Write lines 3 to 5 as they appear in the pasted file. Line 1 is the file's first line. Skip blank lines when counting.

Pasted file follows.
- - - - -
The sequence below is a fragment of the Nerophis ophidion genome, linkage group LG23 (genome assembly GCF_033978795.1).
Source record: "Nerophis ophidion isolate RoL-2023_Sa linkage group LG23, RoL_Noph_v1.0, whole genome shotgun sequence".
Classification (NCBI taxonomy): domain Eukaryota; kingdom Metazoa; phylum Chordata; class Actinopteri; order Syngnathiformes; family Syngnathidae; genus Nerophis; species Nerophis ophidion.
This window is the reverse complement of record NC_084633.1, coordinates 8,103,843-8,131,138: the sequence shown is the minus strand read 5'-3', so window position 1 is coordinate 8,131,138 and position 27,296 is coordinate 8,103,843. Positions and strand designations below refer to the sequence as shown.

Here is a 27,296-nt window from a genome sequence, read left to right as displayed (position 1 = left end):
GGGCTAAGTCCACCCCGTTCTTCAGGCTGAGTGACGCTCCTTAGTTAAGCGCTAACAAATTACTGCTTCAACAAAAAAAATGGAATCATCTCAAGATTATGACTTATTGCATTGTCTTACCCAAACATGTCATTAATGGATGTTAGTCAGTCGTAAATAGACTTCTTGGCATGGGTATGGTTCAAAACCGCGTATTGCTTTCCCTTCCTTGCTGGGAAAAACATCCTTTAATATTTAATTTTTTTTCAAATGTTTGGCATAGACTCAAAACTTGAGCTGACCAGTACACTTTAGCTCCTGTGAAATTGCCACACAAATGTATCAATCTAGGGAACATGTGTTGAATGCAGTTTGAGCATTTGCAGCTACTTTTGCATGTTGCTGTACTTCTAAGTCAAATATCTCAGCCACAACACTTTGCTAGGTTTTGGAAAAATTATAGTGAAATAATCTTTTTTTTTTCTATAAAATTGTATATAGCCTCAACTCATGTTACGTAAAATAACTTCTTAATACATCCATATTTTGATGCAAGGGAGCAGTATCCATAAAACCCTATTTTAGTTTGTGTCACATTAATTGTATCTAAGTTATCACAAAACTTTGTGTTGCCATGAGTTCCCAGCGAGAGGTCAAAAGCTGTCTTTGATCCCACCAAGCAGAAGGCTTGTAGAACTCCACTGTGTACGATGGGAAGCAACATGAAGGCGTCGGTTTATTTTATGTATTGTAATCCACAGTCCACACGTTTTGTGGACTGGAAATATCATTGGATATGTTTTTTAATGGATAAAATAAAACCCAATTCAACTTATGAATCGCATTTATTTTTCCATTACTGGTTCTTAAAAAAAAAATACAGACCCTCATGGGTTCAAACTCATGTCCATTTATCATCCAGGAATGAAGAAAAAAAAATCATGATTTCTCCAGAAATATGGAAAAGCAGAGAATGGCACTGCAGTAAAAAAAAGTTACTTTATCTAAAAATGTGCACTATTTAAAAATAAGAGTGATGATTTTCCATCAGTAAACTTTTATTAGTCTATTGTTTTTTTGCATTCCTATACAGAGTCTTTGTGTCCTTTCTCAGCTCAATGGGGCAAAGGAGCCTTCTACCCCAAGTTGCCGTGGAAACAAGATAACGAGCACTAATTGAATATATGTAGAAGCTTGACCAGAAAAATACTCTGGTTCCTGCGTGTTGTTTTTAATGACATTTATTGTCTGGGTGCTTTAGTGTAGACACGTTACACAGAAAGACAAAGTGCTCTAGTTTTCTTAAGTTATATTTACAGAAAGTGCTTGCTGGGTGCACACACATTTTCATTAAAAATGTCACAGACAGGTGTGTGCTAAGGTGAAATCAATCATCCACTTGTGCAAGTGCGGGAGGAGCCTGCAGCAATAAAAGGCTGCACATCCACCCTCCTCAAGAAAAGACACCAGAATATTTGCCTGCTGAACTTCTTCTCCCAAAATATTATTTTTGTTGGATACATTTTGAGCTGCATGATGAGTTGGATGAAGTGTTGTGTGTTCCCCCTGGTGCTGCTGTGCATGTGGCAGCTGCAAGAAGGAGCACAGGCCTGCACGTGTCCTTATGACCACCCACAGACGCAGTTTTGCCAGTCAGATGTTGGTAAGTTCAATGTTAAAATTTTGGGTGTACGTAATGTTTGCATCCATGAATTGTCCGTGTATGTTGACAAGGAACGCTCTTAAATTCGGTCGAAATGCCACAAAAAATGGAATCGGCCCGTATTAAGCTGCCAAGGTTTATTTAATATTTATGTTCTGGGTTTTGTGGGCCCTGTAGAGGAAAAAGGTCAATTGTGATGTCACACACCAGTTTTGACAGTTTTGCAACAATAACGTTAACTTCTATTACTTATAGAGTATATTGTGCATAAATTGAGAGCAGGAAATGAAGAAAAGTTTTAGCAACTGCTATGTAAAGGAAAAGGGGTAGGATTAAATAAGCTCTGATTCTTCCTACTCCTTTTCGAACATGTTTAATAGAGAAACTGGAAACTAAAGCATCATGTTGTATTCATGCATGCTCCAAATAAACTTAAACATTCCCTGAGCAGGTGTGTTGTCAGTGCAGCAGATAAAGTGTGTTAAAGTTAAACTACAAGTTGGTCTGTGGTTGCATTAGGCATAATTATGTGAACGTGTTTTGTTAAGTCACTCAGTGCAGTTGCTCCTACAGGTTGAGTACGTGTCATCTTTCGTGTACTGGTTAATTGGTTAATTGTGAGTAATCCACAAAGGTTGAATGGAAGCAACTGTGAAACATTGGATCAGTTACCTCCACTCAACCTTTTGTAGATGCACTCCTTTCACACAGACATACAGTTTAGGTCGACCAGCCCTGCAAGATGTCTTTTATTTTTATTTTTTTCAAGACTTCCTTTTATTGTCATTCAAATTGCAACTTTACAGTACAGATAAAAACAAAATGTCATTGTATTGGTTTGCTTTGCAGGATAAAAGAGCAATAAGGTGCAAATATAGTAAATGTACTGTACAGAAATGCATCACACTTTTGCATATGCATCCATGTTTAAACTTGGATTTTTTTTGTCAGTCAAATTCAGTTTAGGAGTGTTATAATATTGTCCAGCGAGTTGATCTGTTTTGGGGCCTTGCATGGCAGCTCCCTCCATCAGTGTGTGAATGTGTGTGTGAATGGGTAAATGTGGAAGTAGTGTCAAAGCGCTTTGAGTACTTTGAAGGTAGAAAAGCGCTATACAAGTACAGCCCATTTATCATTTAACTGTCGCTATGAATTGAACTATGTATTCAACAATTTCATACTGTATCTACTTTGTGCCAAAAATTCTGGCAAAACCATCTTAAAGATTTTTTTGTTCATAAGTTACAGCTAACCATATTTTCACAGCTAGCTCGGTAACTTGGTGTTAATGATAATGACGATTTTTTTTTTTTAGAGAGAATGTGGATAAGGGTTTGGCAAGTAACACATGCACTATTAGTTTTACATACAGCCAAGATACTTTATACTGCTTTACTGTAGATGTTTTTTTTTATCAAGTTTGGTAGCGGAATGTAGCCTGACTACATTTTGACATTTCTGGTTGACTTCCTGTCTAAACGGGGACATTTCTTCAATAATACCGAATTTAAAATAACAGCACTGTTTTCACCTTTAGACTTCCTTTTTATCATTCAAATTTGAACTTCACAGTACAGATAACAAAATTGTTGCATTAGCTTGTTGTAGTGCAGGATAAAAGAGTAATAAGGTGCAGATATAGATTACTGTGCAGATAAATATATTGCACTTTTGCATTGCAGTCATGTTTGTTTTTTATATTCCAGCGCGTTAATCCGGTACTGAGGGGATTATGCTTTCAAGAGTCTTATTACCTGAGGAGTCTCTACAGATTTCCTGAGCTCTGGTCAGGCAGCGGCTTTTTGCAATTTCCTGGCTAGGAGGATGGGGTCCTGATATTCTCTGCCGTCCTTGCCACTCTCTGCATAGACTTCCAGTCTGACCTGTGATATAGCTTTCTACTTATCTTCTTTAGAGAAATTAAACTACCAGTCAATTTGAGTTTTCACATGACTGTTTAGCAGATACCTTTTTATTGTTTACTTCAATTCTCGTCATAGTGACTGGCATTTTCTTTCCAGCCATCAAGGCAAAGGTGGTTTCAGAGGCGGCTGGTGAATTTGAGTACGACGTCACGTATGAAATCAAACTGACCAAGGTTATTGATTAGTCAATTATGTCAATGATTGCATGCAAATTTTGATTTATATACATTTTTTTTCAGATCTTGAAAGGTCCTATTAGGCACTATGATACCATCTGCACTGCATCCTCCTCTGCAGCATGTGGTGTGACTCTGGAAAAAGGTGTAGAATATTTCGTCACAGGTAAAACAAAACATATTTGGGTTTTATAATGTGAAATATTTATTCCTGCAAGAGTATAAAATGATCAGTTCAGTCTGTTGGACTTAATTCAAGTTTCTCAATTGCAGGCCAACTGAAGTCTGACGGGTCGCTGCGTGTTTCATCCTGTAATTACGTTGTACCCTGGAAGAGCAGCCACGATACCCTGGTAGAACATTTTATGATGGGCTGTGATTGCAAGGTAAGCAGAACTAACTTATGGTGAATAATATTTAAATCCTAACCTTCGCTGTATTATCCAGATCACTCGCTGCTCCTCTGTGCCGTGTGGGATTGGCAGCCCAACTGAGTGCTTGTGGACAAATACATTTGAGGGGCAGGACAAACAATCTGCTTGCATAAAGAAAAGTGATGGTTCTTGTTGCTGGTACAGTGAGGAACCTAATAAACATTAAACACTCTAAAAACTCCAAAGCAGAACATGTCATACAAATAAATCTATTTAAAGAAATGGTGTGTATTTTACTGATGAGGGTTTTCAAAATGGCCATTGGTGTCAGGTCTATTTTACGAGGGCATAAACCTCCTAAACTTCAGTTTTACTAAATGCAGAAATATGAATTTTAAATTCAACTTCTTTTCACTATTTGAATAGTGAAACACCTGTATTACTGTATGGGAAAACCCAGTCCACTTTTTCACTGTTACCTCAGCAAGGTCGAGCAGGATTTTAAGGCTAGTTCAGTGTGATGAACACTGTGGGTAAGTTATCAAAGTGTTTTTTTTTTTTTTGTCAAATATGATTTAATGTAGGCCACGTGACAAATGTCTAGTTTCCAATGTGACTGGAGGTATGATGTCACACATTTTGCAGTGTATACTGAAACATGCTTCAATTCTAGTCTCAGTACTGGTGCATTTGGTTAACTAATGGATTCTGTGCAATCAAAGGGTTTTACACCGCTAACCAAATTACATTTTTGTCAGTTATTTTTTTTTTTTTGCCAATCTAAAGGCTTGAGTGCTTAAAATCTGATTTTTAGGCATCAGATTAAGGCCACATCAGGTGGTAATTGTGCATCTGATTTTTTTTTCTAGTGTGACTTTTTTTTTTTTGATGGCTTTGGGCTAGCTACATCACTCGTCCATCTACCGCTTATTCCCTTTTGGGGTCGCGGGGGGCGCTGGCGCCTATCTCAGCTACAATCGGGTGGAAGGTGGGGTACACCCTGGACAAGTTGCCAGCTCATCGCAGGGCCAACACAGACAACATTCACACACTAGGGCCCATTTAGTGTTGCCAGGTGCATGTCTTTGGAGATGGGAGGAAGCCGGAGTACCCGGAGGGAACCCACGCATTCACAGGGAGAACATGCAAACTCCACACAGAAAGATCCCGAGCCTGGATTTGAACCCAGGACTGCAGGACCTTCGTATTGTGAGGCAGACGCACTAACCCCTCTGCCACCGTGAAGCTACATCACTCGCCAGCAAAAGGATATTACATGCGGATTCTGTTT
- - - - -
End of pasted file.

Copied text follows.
Classification (NCBI taxonomy): domain Eukaryota; kingdom Metazoa; phylum Chordata; class Actinopteri; order Syngnathiformes; family Syngnathidae; genus Nerophis; species Nerophis ophidion.
This window is the reverse complement of record NC_084633.1, coordinates 8,103,843-8,131,138: the sequence shown is the minus strand read 5'-3', so window position 1 is coordinate 8,131,138 and position 27,296 is coordinate 8,103,843. Positions and strand designations below refer to the sequence as shown.

Here is a 27,296-nt window from a genome sequence, read left to right as displayed (position 1 = left end):